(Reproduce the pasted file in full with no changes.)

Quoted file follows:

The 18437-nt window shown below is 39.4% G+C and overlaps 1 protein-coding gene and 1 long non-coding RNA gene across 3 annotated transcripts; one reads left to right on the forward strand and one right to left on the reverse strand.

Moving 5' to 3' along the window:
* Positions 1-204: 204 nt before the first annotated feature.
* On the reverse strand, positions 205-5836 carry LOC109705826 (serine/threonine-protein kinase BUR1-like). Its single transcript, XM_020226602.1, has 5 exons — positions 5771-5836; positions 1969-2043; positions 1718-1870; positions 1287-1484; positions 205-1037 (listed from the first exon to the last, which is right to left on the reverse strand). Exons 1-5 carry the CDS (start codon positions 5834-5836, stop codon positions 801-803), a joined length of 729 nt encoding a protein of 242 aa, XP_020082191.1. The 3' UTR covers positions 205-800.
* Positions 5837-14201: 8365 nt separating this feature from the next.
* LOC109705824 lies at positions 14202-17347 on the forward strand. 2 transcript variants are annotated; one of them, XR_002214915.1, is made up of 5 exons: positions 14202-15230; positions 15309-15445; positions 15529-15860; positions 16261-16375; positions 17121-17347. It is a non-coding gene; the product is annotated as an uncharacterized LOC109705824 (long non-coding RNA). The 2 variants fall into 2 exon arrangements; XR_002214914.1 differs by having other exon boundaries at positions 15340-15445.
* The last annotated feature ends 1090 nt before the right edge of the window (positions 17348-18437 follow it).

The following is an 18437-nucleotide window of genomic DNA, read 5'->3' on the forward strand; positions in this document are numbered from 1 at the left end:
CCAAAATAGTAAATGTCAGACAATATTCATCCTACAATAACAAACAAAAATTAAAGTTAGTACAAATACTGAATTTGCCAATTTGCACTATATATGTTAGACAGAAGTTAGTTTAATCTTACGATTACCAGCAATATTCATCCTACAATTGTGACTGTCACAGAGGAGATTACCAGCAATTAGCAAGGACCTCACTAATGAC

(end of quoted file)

The 18437-nt window shown below is 39.4% G+C and overlaps 1 protein-coding gene and 1 long non-coding RNA gene across 3 annotated transcripts; one reads left to right on the forward strand and one right to left on the reverse strand.

Moving 5' to 3' along the window:
* Positions 1-204: 204 nt before the first annotated feature.
* On the reverse strand, positions 205-5836 carry LOC109705826 (serine/threonine-protein kinase BUR1-like). Its single transcript, XM_020226602.1, has 5 exons — positions 5771-5836; positions 1969-2043; positions 1718-1870; positions 1287-1484; positions 205-1037 (listed from the first exon to the last, which is right to left on the reverse strand). Exons 1-5 carry the CDS (start codon positions 5834-5836, stop codon positions 801-803), a joined length of 729 nt encoding a protein of 242 aa, XP_020082191.1. The 3' UTR covers positions 205-800.
* Positions 5837-14201: 8365 nt separating this feature from the next.
* LOC109705824 lies at positions 14202-17347 on the forward strand. 2 transcript variants are annotated; one of them, XR_002214915.1, is made up of 5 exons: positions 14202-15230; positions 15309-15445; positions 15529-15860; positions 16261-16375; positions 17121-17347. It is a non-coding gene; the product is annotated as an uncharacterized LOC109705824 (long non-coding RNA). The 2 variants fall into 2 exon arrangements; XR_002214914.1 differs by having other exon boundaries at positions 15340-15445.
* The last annotated feature ends 1090 nt before the right edge of the window (positions 17348-18437 follow it).

The following is an 18437-nucleotide window of genomic DNA, read 5'->3' on the forward strand; positions in this document are numbered from 1 at the left end:
CCAAAATAGTAAATGTCAGACAATATTCATCCTACAATAACAAACAAAAATTAAAGTTAGTACAAATACTGAATTTGCCAATTTGCACTATATATGTTAGACAGAAGTTAGTTTAATCTTACGATTACCAGCAATATTCATCCTACAATTGTGACTGTCACAGAGGAGATTACCAGCAATTAGCAAGGACCTCACTAATGAC